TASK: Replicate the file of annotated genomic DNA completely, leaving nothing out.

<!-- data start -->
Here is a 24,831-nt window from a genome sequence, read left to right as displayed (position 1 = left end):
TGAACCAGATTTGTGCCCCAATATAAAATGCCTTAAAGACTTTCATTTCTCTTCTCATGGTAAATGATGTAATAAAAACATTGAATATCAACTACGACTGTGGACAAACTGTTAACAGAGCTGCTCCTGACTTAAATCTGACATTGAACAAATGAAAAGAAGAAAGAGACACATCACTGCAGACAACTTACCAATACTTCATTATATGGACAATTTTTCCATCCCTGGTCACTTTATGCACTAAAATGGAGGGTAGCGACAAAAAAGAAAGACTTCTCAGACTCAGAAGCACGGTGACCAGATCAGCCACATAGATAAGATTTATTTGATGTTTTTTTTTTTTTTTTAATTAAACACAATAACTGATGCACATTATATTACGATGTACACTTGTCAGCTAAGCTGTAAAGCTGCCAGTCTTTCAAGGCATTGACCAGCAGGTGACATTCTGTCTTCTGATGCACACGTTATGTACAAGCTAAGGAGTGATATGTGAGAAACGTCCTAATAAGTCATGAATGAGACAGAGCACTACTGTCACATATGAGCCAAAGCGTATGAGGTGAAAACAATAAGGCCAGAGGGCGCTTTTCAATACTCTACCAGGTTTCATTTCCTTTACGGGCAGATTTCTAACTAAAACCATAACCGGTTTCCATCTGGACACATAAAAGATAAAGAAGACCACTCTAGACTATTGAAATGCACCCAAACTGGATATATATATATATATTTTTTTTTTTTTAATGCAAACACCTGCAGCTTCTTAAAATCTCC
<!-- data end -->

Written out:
Here is a 24,831-nt window from a genome sequence, read left to right as displayed (position 1 = left end):
TGAACCAGATTTGTGCCCCAATATAAAATGCCTTAAAGACTTTCATTTCTCTTCTCATGGTAAATGATGTAATAAAAACATTGAATATCAACTACGACTGTGGACAAACTGTTAACAGAGCTGCTCCTGACTTAAATCTGACATTGAACAAATGAAAAGAAGAAAGAGACACATCACTGCAGACAACTTACCAATACTTCATTATATGGACAATTTTTCCATCCCTGGTCACTTTATGCACTAAAATGGAGGGTAGCGACAAAAAAGAAAGACTTCTCAGACTCAGAAGCACGGTGACCAGATCAGCCACATAGATAAGATTTATTTGATGTTTTTTTTTTTTTTTTAATTAAACACAATAACTGATGCACATTATATTACGATGTACACTTGTCAGCTAAGCTGTAAAGCTGCCAGTCTTTCAAGGCATTGACCAGCAGGTGACATTCTGTCTTCTGATGCACACGTTATGTACAAGCTAAGGAGTGATATGTGAGAAACGTCCTAATAAGTCATGAATGAGACAGAGCACTACTGTCACATATGAGCCAAAGCGTATGAGGTGAAAACAATAAGGCCAGAGGGCGCTTTTCAATACTCTACCAGGTTTCATTTCCTTTACGGGCAGATTTCTAACTAAAACCATAACCGGTTTCCATCTGGACACATAAAAGATAAAGAAGACCACTCTAGACTATTGAAATGCACCCAAACTGGATATATATATATATATTTTTTTTTTTTTAATGCAAACACCTGCAGCTTCTTAAAATCTCC